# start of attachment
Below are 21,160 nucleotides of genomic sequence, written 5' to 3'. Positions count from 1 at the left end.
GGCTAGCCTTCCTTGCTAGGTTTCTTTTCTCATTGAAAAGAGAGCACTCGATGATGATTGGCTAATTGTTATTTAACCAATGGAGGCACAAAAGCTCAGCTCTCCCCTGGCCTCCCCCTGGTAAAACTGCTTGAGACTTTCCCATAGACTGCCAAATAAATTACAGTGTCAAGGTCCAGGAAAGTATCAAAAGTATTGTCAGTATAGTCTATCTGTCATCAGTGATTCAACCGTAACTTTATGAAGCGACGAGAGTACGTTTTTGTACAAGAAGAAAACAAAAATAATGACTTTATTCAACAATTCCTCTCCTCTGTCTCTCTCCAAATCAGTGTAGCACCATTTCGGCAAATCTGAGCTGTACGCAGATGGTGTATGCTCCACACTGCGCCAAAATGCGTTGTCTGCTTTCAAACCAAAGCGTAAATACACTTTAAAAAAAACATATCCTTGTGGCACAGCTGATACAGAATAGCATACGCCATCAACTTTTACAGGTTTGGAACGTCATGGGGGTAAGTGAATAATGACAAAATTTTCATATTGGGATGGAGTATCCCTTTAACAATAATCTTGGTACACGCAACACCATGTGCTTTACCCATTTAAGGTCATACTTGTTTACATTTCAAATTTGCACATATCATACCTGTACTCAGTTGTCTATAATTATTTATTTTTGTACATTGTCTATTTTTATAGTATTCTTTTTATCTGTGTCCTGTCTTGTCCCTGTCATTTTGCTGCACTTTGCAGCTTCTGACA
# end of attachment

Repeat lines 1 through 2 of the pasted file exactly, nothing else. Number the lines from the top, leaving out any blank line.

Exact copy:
Below are 21,160 nucleotides of genomic sequence, written 5' to 3'. Positions count from 1 at the left end.
GGCTAGCCTTCCTTGCTAGGTTTCTTTTCTCATTGAAAAGAGAGCACTCGATGATGATTGGCTAATTGTTATTTAACCAATGGAGGCACAAAAGCTCAGCTCTCCCCTGGCCTCCCCCTGGTAAAACTGCTTGAGACTTTCCCATAGACTGCCAAATAAATTACAGTGTCAAGGTCCAGGAAAGTATCAAAAGTATTGTCAGTATAGTCTATCTGTCATCAGTGATTCAACCGTAACTTTATGAAGCGACGAGAGTACGTTTTTGTACAAGAAGAAAACAAAAATAATGACTTTATTCAACAATTCCTCTCCTCTGTCTCTCTCCAAATCAGTGTAGCACCATTTCGGCAAATCTGAGCTGTACGCAGATGGTGTATGCTCCACACTGCGCCAAAATGCGTTGTCTGCTTTCAAACCAAAGCGTAAATACACTTTAAAAAAAACATATCCTTGTGGCACAGCTGATACAGAATAGCATACGCCATCAACTTTTACAGGTTTGGAACGTCATGGGGGTAAGTGAATAATGACAAAATTTTCATATTGGGATGGAGTATCCCTTTAACAATAATCTTGGTACACGCAACACCATGTGCTTTACCCATTTAAGGTCATACTTGTTTACATTTCAAATTTGCACATATCATACCTGTACTCAGTTGTCTATAATTATTTATTTTTGTACATTGTCTATTTTTATAGTATTCTTTTTATCTGTGTCCTGTCTTGTCCCTGTCATTTTGCTGCACTTTGCAGCTTCTGACA